Marvel Heroes
Developer: Gazillion Entertainment
Publisher: Gazillion Entertainment
Platform: PC
Price: Free
Rating: T

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46 Responses to “Free* Comic Book Game”

  1. The_Helmaroc_King says:

    Free Comic Book Day is one of those tempting propositions where I’d feel guilty for taking the handout. It’s not like I’m about to spend much, if any, money on comics afterwards, and I don’t really want want the comics that much in the first place. It feels like I’d be violating the spirit of things.

    Next, I can tell you about how I’m too awkward to ask sales people for help when I go shopping.

    • DrFlimFlam says:

      I always go with the intent to buy something because most places are also having a big sale the same day, but this year I couldn’t find a single Mass Effect comic so I wound up buying nothing at all.

      Freemium does not interest me much at all. It’s a terrible model that rewards the impatient with a better game they burn through more quickly, and punishes the patient gamer with a longer experience that is less interesting.

    • stakkalee says:

      FCBD is my excuse to go spend $200-$300 dollars on trade collections and graphic novels.  It’s big business for a lot of smaller shops and I’m happy to spend some disposable income supporting them and the various independents and creator-owned titles out there.

    • Army_Of_Fun says:

      You should go. The Free Comics are generally just slightly better than a flyer you’ll get for passing a random person on a random day.

    • Mistah Chrysoprase says:

      It’s a nice idea, but unless you’re already interested in comics, not really worth the trouble. “Free” comic “book” day is a bit of a misnomer anyway, since a lot of them are just reprinted minis and previews; the ethical equivalent of taking a hotel brochure, basically.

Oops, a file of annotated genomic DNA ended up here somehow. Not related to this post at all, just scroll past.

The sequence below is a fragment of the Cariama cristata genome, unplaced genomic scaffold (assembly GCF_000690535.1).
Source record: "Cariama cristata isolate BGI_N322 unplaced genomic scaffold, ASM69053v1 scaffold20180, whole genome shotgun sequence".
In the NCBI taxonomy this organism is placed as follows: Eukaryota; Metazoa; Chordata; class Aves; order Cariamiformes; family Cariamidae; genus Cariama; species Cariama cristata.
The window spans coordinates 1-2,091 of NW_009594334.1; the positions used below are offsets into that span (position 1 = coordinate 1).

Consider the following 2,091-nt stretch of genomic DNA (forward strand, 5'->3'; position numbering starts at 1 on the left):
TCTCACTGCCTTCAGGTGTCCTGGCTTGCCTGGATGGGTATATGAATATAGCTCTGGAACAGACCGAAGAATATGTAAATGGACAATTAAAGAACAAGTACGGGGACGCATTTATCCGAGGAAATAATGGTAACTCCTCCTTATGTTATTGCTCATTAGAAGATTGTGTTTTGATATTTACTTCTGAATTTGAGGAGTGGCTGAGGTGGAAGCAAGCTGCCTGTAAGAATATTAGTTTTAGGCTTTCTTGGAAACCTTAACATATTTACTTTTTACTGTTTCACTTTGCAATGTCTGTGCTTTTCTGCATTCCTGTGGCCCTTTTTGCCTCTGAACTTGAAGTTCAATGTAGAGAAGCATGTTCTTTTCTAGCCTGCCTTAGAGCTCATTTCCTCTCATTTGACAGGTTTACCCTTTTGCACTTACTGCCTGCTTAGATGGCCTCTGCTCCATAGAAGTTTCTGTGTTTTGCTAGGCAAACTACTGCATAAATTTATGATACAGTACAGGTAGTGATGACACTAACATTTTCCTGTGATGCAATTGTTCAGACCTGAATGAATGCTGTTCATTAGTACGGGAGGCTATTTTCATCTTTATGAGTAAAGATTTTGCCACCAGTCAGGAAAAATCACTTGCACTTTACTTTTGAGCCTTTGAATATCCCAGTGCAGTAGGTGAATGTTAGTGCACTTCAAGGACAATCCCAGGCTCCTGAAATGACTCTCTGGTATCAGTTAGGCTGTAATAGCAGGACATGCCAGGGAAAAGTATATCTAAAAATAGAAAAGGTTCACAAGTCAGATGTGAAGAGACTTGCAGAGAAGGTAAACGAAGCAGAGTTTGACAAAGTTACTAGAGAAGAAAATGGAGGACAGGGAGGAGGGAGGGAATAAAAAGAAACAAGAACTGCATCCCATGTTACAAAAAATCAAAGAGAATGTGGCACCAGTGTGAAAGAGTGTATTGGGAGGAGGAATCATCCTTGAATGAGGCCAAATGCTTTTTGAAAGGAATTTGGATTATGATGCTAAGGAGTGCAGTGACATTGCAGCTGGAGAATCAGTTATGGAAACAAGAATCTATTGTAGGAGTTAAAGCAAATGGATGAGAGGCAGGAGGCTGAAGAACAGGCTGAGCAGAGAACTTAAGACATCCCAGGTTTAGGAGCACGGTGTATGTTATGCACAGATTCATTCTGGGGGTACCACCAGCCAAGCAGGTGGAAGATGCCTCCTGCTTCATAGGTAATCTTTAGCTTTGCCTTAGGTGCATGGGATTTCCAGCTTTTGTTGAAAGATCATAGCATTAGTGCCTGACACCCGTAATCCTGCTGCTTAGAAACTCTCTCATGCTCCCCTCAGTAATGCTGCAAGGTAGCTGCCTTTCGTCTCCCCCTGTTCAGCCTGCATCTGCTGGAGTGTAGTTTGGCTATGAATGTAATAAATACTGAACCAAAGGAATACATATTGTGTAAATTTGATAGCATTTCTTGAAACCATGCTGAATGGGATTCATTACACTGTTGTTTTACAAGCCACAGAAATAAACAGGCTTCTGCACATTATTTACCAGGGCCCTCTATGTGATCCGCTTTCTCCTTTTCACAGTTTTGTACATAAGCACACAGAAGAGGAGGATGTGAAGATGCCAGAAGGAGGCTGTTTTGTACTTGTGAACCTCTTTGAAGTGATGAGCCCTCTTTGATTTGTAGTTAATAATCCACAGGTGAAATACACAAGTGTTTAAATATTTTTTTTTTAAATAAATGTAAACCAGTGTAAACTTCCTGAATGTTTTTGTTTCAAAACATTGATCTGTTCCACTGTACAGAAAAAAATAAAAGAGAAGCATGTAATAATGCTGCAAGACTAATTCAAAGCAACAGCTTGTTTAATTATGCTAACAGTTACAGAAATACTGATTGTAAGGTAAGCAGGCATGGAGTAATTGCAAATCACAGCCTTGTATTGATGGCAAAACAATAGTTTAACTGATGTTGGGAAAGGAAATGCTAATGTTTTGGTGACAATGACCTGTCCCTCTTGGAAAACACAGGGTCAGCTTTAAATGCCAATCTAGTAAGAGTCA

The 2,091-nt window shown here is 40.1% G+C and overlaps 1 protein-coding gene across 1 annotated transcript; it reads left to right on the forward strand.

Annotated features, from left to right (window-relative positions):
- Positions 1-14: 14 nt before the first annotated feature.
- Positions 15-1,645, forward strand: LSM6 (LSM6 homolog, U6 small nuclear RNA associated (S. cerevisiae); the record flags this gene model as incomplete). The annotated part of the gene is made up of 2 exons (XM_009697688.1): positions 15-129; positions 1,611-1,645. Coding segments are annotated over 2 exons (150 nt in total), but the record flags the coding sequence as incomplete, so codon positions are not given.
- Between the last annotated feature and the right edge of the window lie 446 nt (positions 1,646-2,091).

If you are interested in getting into comics, take a xanax and engage with the staff (possibly bring one for them too); comic book nerds are second only to music nerds when it comes to playing retailer-as-curator.

      • TaumpyTearrs says:

         There are exceptions though. I got into Atomic Robo because of the awesome Free Comic Day stories, which are short stand alones, not just reprints. It only took 12 pages for me to fall in love with that book (the back half was a different series).

        But your second point is dead on. I don’t even work in a comic shop, and I have still helped/bothered dozens of people looking around in comic shops (I know for a fact I have helped a few nephews and children of strangers get some awesome books for their birthday).

  2. LeGrandSigh says:

    I went to my first Free Comic Book Day this year.  I was a little disappointed with what I picked up.  A comic that involved some kind of alien bounty hunter and very briefly featured a Marvel superhero (I can’t even remember which one).  I had no idea what was going on.  I would have thought that they’d offer a self-contained superhero story. 

    • DrFlimFlam says:

       They’re largely advertisements in comic book form.

    • Effigy_Power says:

      Last year the Canadian Medical Council (Or Surgeon General or whatever) sent out a free comic with actual DC characters, dressed in 50’s “Listen up kids” clothes. It came free by mail and I still have it. Mostly it’s small puzzles, trying to help Batman find a way through a maze to better explain why it’s important to stay hydrated in the summer and stuff.
      It is better than any comic I ever got from Free Comic Book Day.